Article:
September 22, 2014, 9:00 p.m. (EST), ABC
There is an innate structure to the Doctor Who two parter in the modern era. The first episode builds to a cliffhanger that promises to change everything, and then the second half frequently plays with an entirely different premise, the two ends tied together by a villain, or a location, or the fact that they are happening near each other. It can make the first half feel under-developed or like it is stalling for time, and it can make the second half feel underwhelming after all of that build up. The risk of the two parter is that the whole thing is undone by expectations and by the requirement that the story behave in certain ways to build itself out to roughly 90 minutes and to keep people talking for the week between parts. Series nine of Doctor Who is ostensibly aimed at breaking out of this issue by messing with format and structure. Moffat has spoken many times about how the two parters in this series will be different than what we’ve come to expect and will change the way we think about what a two part story has to do.
So its unfortunate, then, that “Before the Flood” is afflicted with oh so many of the problems that can befall a two-parter. While “Under the Lake” was wonderfully atmospheric and willing to use the room a first part has to explore and let the characters breathe, “Before the Flood” is crushed under the weight of the story it has to tell. If you’re a Doctor Who fan, you likely have a liberal relationship with logic in the show’s plotting. This is a series that very frequently makes no sense whatsoever, and so long as it is nonsense in interesting or exciting directions, I tend to give it a pass. But “Before the Flood” is the worst kind of nonsense—unambitious, unimaginative, lazy and completely out of touch with what “Under the Lake” was doing well. I could leave it at that, really, but let’s take a look at some of the many things this episode did poorly.
The episode opens by teasing out the Bootstrap Paradox at a length disproportionate to its complexity. I love the tradition of having Capaldi talk directly to the audience for long stretches (and also, that “Before the Flood,” like “Listen,” is its season’s fourth episode, which I’m sure is unintentional, but is still a fun parallel), but bootstrapping is a thing this show has dealt with before, and in far more interesting and succinct ways. Think, for example, of “Blink,” which hinges entirely on the Bootstrap Paradox but never has to go out of its way to explain it, leaving the resolution of the narrative as a puzzle for engaged viewers to ponder. Here, though, The Doctor basically walks us through the fact that the episode will have no satisfying resolution at the outset. The Bootstrap Paradox can be used to tell interesting, provocative stories, but here, it feels like that old Simpsons chestnut: let’s say Moe did it. Whithouse wrote himself into a corner here, and instead of finding a creative way out, he spent 45 minutes describing the wallpaper. The only thing that kept me from rolling my eyes at the outset was just how magnetic Capaldi is when he is talking to the camera. Part of being a great Doctor is being able to sell bad material with panache, and Capaldi is a master at that.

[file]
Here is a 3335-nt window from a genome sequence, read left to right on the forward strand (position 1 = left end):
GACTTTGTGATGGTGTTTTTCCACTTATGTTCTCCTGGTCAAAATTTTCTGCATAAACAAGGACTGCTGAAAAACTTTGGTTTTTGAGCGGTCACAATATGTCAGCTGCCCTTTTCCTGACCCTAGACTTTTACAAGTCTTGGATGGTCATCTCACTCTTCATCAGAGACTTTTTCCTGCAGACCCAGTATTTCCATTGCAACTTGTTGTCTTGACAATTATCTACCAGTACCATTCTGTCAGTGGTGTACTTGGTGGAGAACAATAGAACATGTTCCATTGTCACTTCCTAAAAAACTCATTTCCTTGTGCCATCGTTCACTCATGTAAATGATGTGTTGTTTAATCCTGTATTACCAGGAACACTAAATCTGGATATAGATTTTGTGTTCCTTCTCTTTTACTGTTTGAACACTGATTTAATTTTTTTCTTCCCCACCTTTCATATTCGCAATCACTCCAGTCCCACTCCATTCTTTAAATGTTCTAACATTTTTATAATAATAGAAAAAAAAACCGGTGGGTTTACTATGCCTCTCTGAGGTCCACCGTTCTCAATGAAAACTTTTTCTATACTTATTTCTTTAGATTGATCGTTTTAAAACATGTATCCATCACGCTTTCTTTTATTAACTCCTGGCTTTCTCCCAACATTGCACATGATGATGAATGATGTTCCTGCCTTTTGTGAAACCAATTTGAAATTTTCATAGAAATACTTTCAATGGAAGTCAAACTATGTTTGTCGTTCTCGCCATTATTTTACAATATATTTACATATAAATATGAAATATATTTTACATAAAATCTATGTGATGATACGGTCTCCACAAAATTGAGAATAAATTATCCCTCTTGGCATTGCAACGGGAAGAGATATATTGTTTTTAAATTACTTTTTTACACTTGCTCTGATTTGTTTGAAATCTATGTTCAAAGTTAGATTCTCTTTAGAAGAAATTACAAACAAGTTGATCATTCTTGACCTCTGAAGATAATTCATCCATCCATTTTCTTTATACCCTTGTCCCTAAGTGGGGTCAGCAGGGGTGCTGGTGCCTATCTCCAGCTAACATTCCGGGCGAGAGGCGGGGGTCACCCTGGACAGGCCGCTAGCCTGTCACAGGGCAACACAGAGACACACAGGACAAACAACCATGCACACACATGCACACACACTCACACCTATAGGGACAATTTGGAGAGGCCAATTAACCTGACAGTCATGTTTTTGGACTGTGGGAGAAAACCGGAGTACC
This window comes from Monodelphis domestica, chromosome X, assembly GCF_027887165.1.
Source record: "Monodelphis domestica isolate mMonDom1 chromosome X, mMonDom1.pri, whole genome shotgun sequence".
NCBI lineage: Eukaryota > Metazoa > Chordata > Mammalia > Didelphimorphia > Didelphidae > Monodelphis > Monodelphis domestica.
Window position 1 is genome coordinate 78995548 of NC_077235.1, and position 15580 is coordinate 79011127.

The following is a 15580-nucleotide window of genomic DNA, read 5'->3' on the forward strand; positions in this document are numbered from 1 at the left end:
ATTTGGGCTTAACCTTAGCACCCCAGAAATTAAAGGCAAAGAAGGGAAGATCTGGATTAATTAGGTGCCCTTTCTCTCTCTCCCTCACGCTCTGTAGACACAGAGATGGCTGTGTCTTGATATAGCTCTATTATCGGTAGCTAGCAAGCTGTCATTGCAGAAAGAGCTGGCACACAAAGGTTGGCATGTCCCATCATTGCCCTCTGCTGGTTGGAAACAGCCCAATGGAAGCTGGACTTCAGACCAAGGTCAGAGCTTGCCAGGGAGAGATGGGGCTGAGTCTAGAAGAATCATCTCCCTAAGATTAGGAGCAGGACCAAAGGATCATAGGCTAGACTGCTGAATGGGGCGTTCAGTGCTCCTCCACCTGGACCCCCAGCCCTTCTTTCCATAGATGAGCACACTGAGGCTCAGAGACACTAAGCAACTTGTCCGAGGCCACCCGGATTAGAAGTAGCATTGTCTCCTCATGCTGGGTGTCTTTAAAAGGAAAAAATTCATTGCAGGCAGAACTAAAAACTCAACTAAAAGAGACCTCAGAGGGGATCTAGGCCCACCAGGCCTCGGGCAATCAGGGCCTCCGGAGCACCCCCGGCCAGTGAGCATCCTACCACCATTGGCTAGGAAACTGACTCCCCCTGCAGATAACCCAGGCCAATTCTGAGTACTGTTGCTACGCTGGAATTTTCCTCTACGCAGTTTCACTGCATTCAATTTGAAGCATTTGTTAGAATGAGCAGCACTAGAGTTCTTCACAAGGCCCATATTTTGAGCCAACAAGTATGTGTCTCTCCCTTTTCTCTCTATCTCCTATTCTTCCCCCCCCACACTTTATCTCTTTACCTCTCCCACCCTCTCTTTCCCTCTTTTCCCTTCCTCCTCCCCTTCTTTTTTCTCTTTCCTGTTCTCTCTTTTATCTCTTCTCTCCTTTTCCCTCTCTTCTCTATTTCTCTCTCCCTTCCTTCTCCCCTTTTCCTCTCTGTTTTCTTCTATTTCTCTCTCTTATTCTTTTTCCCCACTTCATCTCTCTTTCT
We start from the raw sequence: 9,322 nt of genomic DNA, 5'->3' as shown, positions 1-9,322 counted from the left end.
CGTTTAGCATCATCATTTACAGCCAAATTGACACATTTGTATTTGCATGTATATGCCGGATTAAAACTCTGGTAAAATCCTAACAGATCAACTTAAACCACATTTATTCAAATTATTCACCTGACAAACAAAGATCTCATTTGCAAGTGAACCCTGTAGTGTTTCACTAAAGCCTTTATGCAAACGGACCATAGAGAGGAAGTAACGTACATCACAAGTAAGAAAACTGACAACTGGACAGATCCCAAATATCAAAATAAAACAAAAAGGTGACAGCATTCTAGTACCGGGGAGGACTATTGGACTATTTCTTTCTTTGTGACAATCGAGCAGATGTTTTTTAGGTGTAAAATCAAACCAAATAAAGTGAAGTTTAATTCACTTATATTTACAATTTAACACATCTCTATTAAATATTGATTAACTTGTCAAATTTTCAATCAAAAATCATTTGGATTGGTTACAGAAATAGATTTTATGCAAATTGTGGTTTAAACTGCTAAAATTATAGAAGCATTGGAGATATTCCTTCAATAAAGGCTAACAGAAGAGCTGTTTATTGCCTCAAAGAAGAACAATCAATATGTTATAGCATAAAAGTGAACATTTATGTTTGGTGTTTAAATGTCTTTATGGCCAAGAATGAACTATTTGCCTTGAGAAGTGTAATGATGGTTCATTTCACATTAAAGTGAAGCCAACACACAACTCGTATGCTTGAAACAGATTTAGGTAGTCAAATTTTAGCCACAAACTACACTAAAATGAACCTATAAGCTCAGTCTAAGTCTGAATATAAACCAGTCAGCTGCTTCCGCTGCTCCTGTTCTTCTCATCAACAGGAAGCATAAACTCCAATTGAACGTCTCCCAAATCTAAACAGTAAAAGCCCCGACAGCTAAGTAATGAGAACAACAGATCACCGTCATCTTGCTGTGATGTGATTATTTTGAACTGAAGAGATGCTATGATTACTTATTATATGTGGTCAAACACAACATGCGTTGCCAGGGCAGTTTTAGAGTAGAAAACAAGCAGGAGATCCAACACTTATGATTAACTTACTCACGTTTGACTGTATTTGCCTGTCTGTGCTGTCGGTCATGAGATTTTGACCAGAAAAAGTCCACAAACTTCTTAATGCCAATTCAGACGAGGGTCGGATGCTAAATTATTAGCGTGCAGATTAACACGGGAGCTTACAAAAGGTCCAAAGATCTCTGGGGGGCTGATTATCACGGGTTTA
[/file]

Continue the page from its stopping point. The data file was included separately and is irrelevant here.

“Before the Flood” is littered with pointless diversions and useless bits of color that lead nowhere and amount to nothing. Why does this story take place in an inexplicably abandoned military training facility, for example? Nothing last week indicated the town hadn’t been previously occupied, and in fact, part of the creepy nature of its ghost story narrative was the idea that the story was taking place in a literal graveyard. But never mind, somebody had some vintage Soviet propaganda posters to get rid of, so here we are. In “Under the Lake,” the characters were thinly drawn, but mostly worked for what that story needed of them. Here, every living member of The Drum is just in love with another member of the crew, in large part out of nowhere. The Cass/Lund tension existed last week, at least, but O’Donnell and Bennett had basically no chemistry or connection until she was dying in his arms. Because these people are mostly caricatures, none of the romance lands even remotely, and it undercuts O’Donnell’s death by making the tragedy of it Bennett’s. Even as she is dying, we are supposed to be sad for him, and that’s a disgusting way to treat her character, even more callous on Whithouse’s part than he has Bennett accuse the Doctor of being.